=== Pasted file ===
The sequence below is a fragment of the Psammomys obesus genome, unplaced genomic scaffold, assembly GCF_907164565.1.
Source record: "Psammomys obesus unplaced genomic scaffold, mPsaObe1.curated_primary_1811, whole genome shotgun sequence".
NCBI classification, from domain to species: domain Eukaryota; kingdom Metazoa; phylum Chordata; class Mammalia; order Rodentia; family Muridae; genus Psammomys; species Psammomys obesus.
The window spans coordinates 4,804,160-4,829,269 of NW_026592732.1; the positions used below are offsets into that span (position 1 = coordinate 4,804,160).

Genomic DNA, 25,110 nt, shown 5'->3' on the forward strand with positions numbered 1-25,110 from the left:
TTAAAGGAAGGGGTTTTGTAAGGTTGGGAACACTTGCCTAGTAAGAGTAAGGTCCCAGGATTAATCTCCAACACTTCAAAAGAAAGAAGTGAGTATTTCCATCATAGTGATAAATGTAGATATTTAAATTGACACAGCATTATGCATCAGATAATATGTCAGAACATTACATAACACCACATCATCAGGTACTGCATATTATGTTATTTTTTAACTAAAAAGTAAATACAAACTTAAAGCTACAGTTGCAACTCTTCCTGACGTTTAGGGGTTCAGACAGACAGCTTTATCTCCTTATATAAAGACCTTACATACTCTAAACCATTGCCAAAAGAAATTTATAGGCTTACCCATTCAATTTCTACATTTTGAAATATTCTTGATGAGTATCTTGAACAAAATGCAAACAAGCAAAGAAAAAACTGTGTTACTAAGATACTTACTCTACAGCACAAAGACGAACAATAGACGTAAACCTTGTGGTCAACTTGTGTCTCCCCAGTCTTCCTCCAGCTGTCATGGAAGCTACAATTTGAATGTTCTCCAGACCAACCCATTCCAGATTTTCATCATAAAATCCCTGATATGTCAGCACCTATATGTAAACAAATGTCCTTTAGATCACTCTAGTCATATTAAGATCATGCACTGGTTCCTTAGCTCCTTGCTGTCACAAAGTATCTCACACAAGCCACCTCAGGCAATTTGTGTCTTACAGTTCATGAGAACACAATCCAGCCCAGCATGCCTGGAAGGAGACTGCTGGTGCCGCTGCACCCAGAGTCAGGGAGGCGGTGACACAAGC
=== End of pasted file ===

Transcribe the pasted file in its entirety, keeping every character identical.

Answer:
The sequence below is a fragment of the Psammomys obesus genome, unplaced genomic scaffold, assembly GCF_907164565.1.
Source record: "Psammomys obesus unplaced genomic scaffold, mPsaObe1.curated_primary_1811, whole genome shotgun sequence".
NCBI classification, from domain to species: domain Eukaryota; kingdom Metazoa; phylum Chordata; class Mammalia; order Rodentia; family Muridae; genus Psammomys; species Psammomys obesus.
The window spans coordinates 4,804,160-4,829,269 of NW_026592732.1; the positions used below are offsets into that span (position 1 = coordinate 4,804,160).

Genomic DNA, 25,110 nt, shown 5'->3' on the forward strand with positions numbered 1-25,110 from the left:
TTAAAGGAAGGGGTTTTGTAAGGTTGGGAACACTTGCCTAGTAAGAGTAAGGTCCCAGGATTAATCTCCAACACTTCAAAAGAAAGAAGTGAGTATTTCCATCATAGTGATAAATGTAGATATTTAAATTGACACAGCATTATGCATCAGATAATATGTCAGAACATTACATAACACCACATCATCAGGTACTGCATATTATGTTATTTTTTAACTAAAAAGTAAATACAAACTTAAAGCTACAGTTGCAACTCTTCCTGACGTTTAGGGGTTCAGACAGACAGCTTTATCTCCTTATATAAAGACCTTACATACTCTAAACCATTGCCAAAAGAAATTTATAGGCTTACCCATTCAATTTCTACATTTTGAAATATTCTTGATGAGTATCTTGAACAAAATGCAAACAAGCAAAGAAAAAACTGTGTTACTAAGATACTTACTCTACAGCACAAAGACGAACAATAGACGTAAACCTTGTGGTCAACTTGTGTCTCCCCAGTCTTCCTCCAGCTGTCATGGAAGCTACAATTTGAATGTTCTCCAGACCAACCCATTCCAGATTTTCATCATAAAATCCCTGATATGTCAGCACCTATATGTAAACAAATGTCCTTTAGATCACTCTAGTCATATTAAGATCATGCACTGGTTCCTTAGCTCCTTGCTGTCACAAAGTATCTCACACAAGCCACCTCAGGCAATTTGTGTCTTACAGTTCATGAGAACACAATCCAGCCCAGCATGCCTGGAAGGAGACTGCTGGTGCCGCTGCACCCAGAGTCAGGGAGGCGGTGACACAAGC